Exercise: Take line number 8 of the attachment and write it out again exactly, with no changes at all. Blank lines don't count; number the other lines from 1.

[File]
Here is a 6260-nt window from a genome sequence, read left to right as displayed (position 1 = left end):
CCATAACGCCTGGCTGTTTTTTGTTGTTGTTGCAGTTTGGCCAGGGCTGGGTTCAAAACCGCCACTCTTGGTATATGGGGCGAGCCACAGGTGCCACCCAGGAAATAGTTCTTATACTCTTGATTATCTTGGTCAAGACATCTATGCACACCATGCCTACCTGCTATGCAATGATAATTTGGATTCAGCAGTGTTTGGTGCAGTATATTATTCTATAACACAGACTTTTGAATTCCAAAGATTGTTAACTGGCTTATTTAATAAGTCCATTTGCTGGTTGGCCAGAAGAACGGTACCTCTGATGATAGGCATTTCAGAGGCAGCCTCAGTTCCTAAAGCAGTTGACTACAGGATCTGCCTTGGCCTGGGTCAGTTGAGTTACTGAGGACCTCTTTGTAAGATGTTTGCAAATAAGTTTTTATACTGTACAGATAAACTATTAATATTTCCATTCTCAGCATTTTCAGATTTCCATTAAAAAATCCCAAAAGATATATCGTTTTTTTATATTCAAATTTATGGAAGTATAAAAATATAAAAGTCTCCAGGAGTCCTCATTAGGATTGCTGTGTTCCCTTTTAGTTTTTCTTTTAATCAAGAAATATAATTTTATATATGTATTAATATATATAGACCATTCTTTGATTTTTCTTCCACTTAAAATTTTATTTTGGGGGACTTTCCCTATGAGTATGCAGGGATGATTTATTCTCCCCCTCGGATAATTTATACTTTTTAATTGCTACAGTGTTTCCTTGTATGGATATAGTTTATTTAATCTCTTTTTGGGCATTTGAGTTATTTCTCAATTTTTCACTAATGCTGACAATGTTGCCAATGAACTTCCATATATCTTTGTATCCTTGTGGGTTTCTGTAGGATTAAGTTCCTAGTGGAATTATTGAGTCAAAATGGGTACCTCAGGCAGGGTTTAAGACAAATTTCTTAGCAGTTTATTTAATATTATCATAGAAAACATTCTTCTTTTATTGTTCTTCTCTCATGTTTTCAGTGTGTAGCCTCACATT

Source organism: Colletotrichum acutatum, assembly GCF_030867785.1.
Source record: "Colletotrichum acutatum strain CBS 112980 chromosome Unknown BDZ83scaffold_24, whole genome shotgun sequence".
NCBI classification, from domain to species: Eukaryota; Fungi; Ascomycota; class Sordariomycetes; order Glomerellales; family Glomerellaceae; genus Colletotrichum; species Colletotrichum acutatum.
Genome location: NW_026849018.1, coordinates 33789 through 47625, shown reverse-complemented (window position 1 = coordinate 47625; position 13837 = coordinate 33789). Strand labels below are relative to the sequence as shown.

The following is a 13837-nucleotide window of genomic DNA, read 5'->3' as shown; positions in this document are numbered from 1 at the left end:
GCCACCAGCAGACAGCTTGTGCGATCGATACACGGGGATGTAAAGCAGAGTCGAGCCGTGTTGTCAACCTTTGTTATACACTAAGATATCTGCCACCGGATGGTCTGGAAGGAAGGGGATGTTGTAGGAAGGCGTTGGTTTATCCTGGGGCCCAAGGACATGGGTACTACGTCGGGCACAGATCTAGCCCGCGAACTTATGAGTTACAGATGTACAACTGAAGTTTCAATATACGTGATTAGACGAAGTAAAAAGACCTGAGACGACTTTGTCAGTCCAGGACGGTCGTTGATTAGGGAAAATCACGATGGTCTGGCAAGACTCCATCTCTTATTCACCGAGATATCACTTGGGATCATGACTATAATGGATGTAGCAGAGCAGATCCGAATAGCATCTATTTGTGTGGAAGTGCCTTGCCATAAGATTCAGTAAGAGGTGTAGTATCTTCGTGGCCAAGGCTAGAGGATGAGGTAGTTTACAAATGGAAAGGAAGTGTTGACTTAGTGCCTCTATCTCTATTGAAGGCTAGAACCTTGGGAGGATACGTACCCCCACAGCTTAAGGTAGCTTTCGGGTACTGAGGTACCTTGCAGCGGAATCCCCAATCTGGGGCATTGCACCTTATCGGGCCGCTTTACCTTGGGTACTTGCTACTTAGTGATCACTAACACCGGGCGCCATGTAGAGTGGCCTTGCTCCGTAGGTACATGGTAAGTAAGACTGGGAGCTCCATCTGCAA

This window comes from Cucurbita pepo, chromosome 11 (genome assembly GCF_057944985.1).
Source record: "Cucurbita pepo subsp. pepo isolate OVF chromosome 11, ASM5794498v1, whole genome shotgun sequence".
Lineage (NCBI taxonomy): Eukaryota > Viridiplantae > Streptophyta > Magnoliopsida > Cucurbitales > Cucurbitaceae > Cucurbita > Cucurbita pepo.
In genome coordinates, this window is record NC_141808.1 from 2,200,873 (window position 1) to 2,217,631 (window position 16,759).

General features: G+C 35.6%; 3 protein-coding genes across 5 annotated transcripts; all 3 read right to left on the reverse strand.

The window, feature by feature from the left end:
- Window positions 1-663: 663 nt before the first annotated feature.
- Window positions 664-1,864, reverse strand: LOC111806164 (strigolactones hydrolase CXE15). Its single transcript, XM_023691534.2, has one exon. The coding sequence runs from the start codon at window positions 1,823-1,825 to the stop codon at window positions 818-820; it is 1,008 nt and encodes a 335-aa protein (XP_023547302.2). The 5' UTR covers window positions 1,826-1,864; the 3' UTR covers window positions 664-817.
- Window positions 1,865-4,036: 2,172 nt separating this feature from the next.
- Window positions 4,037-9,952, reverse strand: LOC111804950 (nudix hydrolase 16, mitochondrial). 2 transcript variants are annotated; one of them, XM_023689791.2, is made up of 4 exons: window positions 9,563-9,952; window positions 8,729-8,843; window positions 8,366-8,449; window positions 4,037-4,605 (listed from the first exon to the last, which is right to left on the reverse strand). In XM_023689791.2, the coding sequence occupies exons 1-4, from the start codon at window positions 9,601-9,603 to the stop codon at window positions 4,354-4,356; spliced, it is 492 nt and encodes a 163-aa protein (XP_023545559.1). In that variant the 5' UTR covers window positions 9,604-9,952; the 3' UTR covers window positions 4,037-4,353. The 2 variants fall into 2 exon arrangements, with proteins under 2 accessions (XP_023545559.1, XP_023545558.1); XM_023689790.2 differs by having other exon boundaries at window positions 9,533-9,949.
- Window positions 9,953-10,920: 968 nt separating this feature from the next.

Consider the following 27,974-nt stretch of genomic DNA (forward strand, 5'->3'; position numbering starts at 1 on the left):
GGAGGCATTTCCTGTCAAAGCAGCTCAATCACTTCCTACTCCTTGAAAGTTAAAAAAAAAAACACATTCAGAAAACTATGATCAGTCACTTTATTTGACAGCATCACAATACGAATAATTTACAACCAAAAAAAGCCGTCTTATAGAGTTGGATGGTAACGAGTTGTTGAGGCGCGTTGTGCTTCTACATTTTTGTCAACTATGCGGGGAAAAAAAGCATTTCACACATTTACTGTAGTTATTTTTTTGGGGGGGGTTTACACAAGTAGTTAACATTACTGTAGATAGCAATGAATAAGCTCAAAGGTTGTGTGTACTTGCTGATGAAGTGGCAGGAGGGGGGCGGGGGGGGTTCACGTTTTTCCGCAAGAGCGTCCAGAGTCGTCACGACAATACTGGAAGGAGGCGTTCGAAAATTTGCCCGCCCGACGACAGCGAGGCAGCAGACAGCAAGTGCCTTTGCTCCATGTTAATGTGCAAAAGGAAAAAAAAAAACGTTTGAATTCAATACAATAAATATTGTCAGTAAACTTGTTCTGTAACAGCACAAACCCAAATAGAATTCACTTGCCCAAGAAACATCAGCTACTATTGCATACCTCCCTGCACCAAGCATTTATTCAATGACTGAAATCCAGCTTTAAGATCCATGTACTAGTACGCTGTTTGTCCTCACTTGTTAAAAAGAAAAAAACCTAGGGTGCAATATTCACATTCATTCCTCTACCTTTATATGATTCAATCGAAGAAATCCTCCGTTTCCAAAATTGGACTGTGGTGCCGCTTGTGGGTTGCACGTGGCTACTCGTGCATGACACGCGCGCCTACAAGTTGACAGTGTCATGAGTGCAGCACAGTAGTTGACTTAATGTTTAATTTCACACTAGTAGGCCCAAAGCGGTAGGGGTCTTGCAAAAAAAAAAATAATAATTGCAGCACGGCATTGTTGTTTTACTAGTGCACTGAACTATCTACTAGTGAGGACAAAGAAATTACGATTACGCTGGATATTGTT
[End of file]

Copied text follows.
GCCACCAGCAGACAGCTTGTGCGATCGATACACGGGGATGTAAAGCAGAGTCGAGCCGTGTTGTCAACCTTTGTTATACACTAAGATATCTGCCACCGGATGGTCTGGAAGGAAGGGGATGTTGTAGGAAGGCGTTGGTTTATCCTGGGGCCCAAGGACATGGGTACTACGTCGGGCACAGATCTAGCCCGCGAACTTATGAGTTACAGATGTACAACTGAAGTTTCAATATACGTGATTAGACGAAGTAAAAAGACCTGAGACGACTTTGTCAGTCCAGGACGGTCGTTGATTAGGGAAAATCACGATGGTCTGGCAAGACTCCATCTCTTATTCACCGAGATATCACTTGGGATCATGACTATAATGGATGTAGCAGAGCAGATCCGAATAGCATCTATTTGTGTGGAAGTGCCTTGCCATAAGATTCAGTAAGAGGTGTAGTATCTTCGTGGCCAAGGCTAGAGGATGAGGTAGTTTACAAATGGAAAGGAAGTGTTGACTTAGTGCCTCTATCTCTATTGAAGGCTAGAACCTTGGGAGGATACGTACCCCCACAGCTTAAGGTAGCTTTCGGGTACTGAGGTACCTTGCAGCGGAATCCCCAATCTGGGGCATTGCACCTTATCGGGCCGCTTTACCTTGGGTACTTGCTACTTAGTGATCACTAACACCGGGCGCCATGTAGAGTGGCCTTGCTCCGTAGGTACATGGTAAGTAAGACTGGGAGCTCCATCTGCAA